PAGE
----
Even though North Korean dictator Kim Jong Un popped up at a fertilizer plant on Friday, speculation has been rampant about his health and the stability of the notoriously unstable nuclear-armed country.
Intelligence officials from Texas to Taiwan weighed in on the health of Pyongyang's basketball-loving leader, with some speculating he was in a vegetative state after receiving a botched heart operation. Others claimed he was wounded by an explosion from a missile test while another chalked up his 20-day disappearance from the public eye as Kim just being Kim.
But if the rumors had been true and the dictator did die - or was on the verge of dying - what would happen to the cache of nuclear weapons and missiles the country has bragged about?
Turns out, there is a plan in place and it's part "Cops" part "Mission Impossible."
Operations Plan 5029, or OPLAN 5029, was prepared for a scenario when a sudden shift in power or massive instability occurred in North Korea - something that could happen if Kim was sick or removed from power and his sister, Kim Yo Jong, wasn't able to step in.
The U.S.-South Korean contingency plan, created in 2008 among heightened tensions from Pyongyang's missile launch, addresses everything from securing the border to sending in secret operatives to find Pyongyang's nuclear stockpile and prevent it from being used, stolen or sold to the shadiest bidder.
"The million-dollar question is: When do you invoke the OPLAN and what indicators do you rely on to do so? Because one country's 'securing the country' operation can look to the other nation like an 'invasion plan.' And then all hell can break loose," Vipin Narang, a North Korea nuclear specialist at MIT, told The Associated Press.
OPLAN was created at the request of then-South Korean President Lee Hyuang-bak who asked the United States and South Korea's Combined Forces Command to finalize a joint action plan that would be ready to respond to instabilities in North Korea that could be further complicated by civil war, refugees and an anemic economy.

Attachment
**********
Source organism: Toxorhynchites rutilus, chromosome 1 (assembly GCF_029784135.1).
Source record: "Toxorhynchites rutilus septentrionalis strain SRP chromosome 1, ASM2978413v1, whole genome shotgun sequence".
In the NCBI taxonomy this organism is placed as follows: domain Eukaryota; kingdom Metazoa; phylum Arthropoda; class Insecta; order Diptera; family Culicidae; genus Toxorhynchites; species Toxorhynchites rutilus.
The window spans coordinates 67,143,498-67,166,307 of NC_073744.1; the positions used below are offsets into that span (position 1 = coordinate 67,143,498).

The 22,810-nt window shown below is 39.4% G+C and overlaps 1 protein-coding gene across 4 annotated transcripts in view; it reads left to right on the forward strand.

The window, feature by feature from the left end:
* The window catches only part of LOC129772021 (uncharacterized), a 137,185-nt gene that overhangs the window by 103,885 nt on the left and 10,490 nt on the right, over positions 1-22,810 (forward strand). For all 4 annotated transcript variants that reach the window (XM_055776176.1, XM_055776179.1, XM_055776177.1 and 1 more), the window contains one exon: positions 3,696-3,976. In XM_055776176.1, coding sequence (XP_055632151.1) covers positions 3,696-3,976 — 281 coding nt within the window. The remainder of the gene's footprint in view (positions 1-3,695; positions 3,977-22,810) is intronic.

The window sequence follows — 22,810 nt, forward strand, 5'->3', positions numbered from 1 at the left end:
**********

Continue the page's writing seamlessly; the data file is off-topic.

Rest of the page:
In 2009, the U.S. and ROK militaries agreed that if something were to go down, the U.S. would take the lead in securing and eliminating weapons of mass destruction.
According to a 2015 RAND report, a major point of concern is whether the U.S. would have sufficient troop strength to lead in a post-Kim world. According to the study of troop size requirements, the U.S. would need more than 850,000 military personnel which would need to include members of the Army, Navy, Air Force and Marines. About 160 vessels and 2,000 aircraft would likely be moved to the Korean region. Such a big presence would be needed to secure and remove WMD any materials with "enough fissionable plutonium and uranium by build up to 75 weapons by 2020," the report said.
Ralph Cossa, president emeritus of the Pacific Forum think tank in Hawaii, warns U.S. intervention should only be about the nukes.
"Beyond that, it makes little sense for the U.S. and/or South Korea to get involved in internal North Korean power struggles," he said.
If the United States makes the wrong move, the consequences could be deadly.
Among the biggest unknowns would be the actual coordination with South Korea's military at a time when Chinese troops would likely be operating in North Korea and funding military and humanitarian efforts.
"China is better positioned than the rest of us if a succession crisis happened, but even China has few inroads and limited leverage," Van Jackson, a former senior defense official for Korea policy told the Asia Times.
Foreign affairs expert Gordon Chang told Fox News he has his doubts about China having the upper hand.
"I wonder whether we are able to implement OPLAN 5029 at this moment, especially with China engaging in a series of provocations in its peripheral waters," he said. "We are stretched thin now, and coronavirus has decreased readiness."
David Straub, a former State Department official, told AT that despite there being plans in place to respond to a crisis in North Korea, "military plans, and especially 5029, depend fundamentally on lots of assumptions, including about what the American president will want to do."
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